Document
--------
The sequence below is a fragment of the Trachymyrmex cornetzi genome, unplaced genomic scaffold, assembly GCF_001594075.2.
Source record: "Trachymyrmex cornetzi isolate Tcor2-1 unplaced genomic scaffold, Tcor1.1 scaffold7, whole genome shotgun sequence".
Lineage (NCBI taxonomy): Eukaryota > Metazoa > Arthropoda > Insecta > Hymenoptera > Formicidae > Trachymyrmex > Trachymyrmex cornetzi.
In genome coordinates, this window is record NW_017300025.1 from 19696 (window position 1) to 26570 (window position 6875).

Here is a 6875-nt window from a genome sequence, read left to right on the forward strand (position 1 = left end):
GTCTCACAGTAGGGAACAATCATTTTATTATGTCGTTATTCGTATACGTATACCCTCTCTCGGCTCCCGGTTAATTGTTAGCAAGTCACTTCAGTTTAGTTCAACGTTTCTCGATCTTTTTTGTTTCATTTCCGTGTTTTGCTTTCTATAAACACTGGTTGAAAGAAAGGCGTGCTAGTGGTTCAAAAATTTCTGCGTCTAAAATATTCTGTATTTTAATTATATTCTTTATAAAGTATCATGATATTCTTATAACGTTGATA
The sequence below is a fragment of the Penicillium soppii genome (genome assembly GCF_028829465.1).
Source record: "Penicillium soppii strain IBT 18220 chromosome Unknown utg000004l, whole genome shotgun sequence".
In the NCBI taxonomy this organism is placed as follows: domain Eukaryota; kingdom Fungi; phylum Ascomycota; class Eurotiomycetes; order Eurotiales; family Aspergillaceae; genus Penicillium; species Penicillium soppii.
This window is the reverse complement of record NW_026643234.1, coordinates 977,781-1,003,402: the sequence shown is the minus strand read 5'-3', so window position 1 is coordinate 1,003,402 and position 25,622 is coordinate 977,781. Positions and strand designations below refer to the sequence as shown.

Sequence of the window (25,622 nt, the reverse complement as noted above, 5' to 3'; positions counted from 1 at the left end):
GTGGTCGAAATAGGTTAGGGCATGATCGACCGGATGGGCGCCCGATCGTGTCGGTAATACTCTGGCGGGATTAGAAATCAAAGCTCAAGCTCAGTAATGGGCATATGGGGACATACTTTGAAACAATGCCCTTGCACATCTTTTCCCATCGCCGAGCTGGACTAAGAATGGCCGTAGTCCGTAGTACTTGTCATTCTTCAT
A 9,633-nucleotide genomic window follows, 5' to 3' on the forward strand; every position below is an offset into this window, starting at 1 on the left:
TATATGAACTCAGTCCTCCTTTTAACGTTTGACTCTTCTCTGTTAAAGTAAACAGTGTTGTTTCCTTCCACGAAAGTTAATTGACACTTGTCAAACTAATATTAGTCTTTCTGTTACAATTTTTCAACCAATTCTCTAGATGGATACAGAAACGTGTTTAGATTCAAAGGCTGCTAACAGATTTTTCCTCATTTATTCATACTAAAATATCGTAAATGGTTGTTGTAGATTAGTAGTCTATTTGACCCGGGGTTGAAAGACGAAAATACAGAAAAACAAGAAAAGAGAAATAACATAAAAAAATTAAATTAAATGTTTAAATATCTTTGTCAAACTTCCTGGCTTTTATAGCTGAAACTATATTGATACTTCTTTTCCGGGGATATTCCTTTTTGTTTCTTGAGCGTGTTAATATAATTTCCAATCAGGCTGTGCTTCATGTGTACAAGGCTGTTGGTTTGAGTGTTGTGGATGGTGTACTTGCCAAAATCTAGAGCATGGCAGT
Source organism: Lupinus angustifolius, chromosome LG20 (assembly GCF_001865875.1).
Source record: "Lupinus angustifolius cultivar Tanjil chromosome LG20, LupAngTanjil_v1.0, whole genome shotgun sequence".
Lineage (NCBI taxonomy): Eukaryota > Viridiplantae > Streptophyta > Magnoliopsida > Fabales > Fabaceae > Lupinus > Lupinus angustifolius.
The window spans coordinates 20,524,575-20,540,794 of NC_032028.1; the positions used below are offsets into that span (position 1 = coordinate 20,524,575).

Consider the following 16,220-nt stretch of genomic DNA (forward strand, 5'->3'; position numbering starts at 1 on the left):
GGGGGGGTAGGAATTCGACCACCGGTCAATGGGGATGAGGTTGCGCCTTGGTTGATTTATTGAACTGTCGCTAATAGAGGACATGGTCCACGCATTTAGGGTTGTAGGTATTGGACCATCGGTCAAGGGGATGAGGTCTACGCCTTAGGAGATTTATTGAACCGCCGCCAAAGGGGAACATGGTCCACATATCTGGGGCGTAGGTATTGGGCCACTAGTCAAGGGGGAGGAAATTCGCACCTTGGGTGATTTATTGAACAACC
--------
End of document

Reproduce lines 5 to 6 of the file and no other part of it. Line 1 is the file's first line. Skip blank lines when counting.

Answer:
Here is a 6875-nt window from a genome sequence, read left to right on the forward strand (position 1 = left end):
GTCTCACAGTAGGGAACAATCATTTTATTATGTCGTTATTCGTATACGTATACCCTCTCTCGGCTCCCGGTTAATTGTTAGCAAGTCACTTCAGTTTAGTTCAACGTTTCTCGATCTTTTTTGTTTCATTTCCGTGTTTTGCTTTCTATAAACACTGGTTGAAAGAAAGGCGTGCTAGTGGTTCAAAAATTTCTGCGTCTAAAATATTCTGTATTTTAATTATATTCTTTATAAAGTATCATGATATTCTTATAACGTTGATA